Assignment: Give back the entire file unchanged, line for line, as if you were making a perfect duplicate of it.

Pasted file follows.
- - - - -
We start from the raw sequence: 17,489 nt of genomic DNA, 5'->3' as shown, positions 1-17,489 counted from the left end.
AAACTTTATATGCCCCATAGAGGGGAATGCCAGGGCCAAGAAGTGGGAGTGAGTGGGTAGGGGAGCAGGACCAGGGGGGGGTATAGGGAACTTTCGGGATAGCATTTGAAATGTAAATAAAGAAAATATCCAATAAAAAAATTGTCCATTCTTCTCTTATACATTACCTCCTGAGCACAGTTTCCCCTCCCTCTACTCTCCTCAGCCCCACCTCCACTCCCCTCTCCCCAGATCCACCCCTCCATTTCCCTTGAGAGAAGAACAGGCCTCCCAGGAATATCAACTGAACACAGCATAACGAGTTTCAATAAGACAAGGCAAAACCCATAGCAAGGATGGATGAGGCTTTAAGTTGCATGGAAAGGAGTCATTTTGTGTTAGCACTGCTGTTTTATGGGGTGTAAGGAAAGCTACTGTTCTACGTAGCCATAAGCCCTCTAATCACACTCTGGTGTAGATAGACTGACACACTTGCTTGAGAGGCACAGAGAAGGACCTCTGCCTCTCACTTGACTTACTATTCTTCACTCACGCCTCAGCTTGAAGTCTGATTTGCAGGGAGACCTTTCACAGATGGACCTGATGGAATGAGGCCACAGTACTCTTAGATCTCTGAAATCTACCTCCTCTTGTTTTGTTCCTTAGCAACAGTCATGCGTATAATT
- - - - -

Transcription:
We start from the raw sequence: 17,489 nt of genomic DNA, 5'->3' as shown, positions 1-17,489 counted from the left end.
AAACTTTATATGCCCCATAGAGGGGAATGCCAGGGCCAAGAAGTGGGAGTGAGTGGGTAGGGGAGCAGGACCAGGGGGGGGTATAGGGAACTTTCGGGATAGCATTTGAAATGTAAATAAAGAAAATATCCAATAAAAAAATTGTCCATTCTTCTCTTATACATTACCTCCTGAGCACAGTTTCCCCTCCCTCTACTCTCCTCAGCCCCACCTCCACTCCCCTCTCCCCAGATCCACCCCTCCATTTCCCTTGAGAGAAGAACAGGCCTCCCAGGAATATCAACTGAACACAGCATAACGAGTTTCAATAAGACAAGGCAAAACCCATAGCAAGGATGGATGAGGCTTTAAGTTGCATGGAAAGGAGTCATTTTGTGTTAGCACTGCTGTTTTATGGGGTGTAAGGAAAGCTACTGTTCTACGTAGCCATAAGCCCTCTAATCACACTCTGGTGTAGATAGACTGACACACTTGCTTGAGAGGCACAGAGAAGGACCTCTGCCTCTCACTTGACTTACTATTCTTCACTCACGCCTCAGCTTGAAGTCTGATTTGCAGGGAGACCTTTCACAGATGGACCTGATGGAATGAGGCCACAGTACTCTTAGATCTCTGAAATCTACCTCCTCTTGTTTTGTTCCTTAGCAACAGTCATGCGTATAATT